Money in politics was again front and centre in the Legislature this week, when it was revealed the Premier, Christy Clark, receives $50,000 a year from the BC Liberal Party, in addition to her salary as Premier. This money is raised in part by private fundraising events in which the financial elites pay the Liberal Party for exclusive access to the Premier.
The Opposition is challenging these fundraising methods. We have taken this issue to the Conflict of Interest Commissioner arguing that this style of fundraising is effectively selling influence. The Premier has a lawyer to defend her who is being paid from the public purse by the BC Liberal caucus.
This abuse is just one reason we want to end both union and corporate donations to all our political parties. No politician should be open to the accusation that they can be bought. No party should be beholden to its largest donors.
But the BC Liberals do not appear to realize the significance of this. The Premier and MLAs laughed when we asked about the payments. Likewise they seem to find no fault in illegal real estate transactions which we have raised in the Legislature as they continue to shrug off people’s everyday problems caused by their policies such as hospital waitlists, school closures and the high costs of hydro and ferries.
I spent much of the week in a one-on-one with the Minister of Transportation as we went through his budget estimates. Inevitably a great deal of the time was spent on BC Ferries and the BC Liberals’ gross negligence of our marine highway. The Minister’s point of view is that everything is just fine, whether I asked him about the high cost of fares or raised concerns about the new LNG fuelled vessels. And when the going got too tough, he claimed he is not “responsible for” BC Ferries. This despite the fact he is the representative of the single shareholder in the corporation: the BC government.
He also refused to guarantee that any federal dollars allocated to BC Ferries through the New Build Canada Fund would be spent either in BC or in Canada. BC Ferries has already spent millions of dollars in Poland and other European countries on vessels. It would be a sad irony if thanks to the BC Liberal Government, the Build Canada Fund is used to support industries in Poland.
I also tried to get answers on why the BC Liberals are pushing ahead with a $3.5 billion bridge to replace the Massey Tunnel. The BC Liberal record on major construction projects is not good, with multi- million dollar overspends on every past project. And this replacement comes just seven years after a previous transportation minister said the tunnel had another 50 years of life. However, Christy Clark wants a vanity project so the bridge was announced at the time of the last election and the building will begin just ahead of the next one.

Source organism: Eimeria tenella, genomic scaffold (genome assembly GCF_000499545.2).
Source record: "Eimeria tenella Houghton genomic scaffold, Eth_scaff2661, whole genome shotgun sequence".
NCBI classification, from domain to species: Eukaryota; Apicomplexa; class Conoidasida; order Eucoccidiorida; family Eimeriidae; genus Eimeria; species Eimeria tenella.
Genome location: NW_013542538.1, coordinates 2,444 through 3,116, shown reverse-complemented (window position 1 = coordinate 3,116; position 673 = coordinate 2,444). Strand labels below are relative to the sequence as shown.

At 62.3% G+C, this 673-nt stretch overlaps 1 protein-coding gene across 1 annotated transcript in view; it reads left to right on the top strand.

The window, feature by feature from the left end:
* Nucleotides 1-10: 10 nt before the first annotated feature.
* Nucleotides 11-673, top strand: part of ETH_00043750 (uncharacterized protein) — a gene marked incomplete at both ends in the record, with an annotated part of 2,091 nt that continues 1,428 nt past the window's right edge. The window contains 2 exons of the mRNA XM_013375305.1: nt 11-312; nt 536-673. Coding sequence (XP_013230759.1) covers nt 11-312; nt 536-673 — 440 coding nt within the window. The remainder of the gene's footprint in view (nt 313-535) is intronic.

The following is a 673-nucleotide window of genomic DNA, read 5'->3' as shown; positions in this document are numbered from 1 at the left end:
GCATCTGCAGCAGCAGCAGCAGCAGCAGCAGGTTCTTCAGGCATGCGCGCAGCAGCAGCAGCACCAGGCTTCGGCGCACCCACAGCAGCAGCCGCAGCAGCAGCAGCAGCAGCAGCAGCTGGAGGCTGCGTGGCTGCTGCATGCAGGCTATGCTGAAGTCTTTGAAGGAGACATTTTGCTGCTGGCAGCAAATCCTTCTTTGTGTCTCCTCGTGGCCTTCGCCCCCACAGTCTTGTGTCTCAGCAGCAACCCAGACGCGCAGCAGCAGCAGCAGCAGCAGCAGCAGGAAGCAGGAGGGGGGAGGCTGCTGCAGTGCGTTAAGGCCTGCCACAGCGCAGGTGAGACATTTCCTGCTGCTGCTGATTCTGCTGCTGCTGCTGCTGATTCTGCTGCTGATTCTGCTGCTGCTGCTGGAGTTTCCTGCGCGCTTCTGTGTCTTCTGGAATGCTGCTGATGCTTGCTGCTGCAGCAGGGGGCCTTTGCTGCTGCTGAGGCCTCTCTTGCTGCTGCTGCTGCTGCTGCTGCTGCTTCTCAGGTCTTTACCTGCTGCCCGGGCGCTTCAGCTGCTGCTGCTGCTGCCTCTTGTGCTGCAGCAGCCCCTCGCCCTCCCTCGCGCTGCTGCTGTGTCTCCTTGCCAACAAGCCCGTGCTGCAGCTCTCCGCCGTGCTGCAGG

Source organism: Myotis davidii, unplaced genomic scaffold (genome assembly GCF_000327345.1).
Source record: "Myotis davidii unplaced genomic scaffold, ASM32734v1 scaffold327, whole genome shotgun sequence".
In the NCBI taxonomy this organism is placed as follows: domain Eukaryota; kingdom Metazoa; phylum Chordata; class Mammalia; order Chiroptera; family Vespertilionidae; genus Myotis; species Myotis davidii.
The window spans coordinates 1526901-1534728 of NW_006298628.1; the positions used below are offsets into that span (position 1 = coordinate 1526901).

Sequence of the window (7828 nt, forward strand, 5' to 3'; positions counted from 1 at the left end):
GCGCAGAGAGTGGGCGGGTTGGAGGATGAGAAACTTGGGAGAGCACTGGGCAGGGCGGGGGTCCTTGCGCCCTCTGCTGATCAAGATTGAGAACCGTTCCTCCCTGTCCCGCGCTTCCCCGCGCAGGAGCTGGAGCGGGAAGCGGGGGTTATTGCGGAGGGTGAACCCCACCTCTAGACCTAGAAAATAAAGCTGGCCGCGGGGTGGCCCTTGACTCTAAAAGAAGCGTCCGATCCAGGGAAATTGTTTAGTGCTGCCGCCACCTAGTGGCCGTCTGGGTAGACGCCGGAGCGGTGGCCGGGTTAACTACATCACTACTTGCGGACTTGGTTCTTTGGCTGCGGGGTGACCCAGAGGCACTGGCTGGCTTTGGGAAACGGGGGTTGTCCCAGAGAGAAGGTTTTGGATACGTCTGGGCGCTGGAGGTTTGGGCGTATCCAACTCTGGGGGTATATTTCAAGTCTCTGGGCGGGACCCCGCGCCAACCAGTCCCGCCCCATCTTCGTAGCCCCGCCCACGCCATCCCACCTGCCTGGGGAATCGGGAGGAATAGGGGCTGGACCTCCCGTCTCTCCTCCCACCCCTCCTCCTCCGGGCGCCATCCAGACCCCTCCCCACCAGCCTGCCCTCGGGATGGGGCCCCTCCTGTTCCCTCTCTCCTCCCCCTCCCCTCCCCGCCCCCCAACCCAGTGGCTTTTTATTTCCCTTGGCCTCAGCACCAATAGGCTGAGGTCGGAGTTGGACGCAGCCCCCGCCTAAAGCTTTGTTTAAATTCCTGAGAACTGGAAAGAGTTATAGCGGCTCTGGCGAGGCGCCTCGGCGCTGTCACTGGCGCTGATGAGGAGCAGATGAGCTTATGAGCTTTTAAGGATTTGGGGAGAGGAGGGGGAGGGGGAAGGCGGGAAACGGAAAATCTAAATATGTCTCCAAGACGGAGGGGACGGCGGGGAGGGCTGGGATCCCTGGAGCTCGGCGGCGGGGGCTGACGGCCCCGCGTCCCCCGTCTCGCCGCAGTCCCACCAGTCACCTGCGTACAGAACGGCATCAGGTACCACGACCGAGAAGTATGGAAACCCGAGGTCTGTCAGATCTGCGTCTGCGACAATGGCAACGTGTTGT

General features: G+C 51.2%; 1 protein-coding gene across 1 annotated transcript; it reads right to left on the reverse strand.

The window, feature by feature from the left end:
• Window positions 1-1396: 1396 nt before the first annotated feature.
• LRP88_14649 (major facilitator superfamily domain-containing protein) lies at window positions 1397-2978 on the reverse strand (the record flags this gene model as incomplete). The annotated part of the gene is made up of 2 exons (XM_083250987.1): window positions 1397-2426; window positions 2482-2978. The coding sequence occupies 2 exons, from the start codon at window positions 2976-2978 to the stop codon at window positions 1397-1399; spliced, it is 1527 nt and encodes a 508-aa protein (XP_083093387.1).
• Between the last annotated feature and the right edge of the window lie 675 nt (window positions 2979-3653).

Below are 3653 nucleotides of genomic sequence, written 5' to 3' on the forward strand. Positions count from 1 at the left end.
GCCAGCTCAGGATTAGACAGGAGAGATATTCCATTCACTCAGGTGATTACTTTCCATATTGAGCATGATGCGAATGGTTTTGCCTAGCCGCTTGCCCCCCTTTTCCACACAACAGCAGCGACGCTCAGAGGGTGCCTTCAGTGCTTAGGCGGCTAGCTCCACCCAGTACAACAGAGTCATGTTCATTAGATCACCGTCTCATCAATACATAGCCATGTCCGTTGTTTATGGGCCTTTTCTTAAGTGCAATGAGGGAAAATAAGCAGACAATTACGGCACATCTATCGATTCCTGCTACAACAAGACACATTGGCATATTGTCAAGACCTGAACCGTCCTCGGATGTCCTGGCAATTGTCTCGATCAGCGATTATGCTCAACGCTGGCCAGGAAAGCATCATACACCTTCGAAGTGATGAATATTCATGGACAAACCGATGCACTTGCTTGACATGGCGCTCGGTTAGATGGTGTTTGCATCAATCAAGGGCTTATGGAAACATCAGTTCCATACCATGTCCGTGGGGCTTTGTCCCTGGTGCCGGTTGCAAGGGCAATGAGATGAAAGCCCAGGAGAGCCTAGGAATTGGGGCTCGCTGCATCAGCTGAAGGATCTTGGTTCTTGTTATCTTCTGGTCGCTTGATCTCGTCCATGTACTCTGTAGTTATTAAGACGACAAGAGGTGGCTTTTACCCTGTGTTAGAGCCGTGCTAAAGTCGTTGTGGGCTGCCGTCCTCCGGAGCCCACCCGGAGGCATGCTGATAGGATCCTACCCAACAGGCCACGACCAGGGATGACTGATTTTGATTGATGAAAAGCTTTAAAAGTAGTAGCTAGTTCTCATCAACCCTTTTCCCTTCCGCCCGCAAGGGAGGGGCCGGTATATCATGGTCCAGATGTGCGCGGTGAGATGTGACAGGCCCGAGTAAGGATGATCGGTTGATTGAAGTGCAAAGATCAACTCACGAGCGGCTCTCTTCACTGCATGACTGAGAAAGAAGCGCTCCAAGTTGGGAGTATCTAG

I also asked some local questions about plans for Highway 28 and about concerns of hydroplaning on the Inland Island Highway . The minister did say he would immediately have a technical survey done to assess the problem.
Among the legislation debated this week was the Greenhouse Gas Industrial Control Amendment Act. It was less than two years ago that we opposed the first iteration of this bill which did nothing to guarantee a reduction of emissions from the LNG industry; the amendments give the industry even more latitude. We voted against them.
We also finalized the Great Bear Rainforest Act and voted in favour of the new approach to managing our land base. As I have mentioned before there will have to be strong oversight to ensure that the plan works and I have concerns that the First Nations from Kingcome Inlet and the Gwa’sala Nakwaxda’xw were not fully consulted.
On the International Day of Mourning, the Opposition introduced a bill which would officially recognize the day. But we all know we have to go beyond symbolism to ensure worker safety. This is a poignant time for everyone; in the North Island three workers were killed on the job last year. That is three too many. The BC Liberals have weakened many labour laws and we need to rebuild regulations on workplace safety.
It was a pleasure to recognize the 50th anniversary of Carihi in the Legislature and to talk about the school’s continuing legacy.
I’m back in the constituency this weekend and will join the Walk for Hearts in Willow Point on Sunday. As always I can be reached by email at Claire.firstname.lastname@example.org, by phone on 250 287 5100 in Campbell River or 250 949 9473 in Port Hardy. Check my Facebook page for regular updates and feel free to follow me on Twitter @clairetrevena.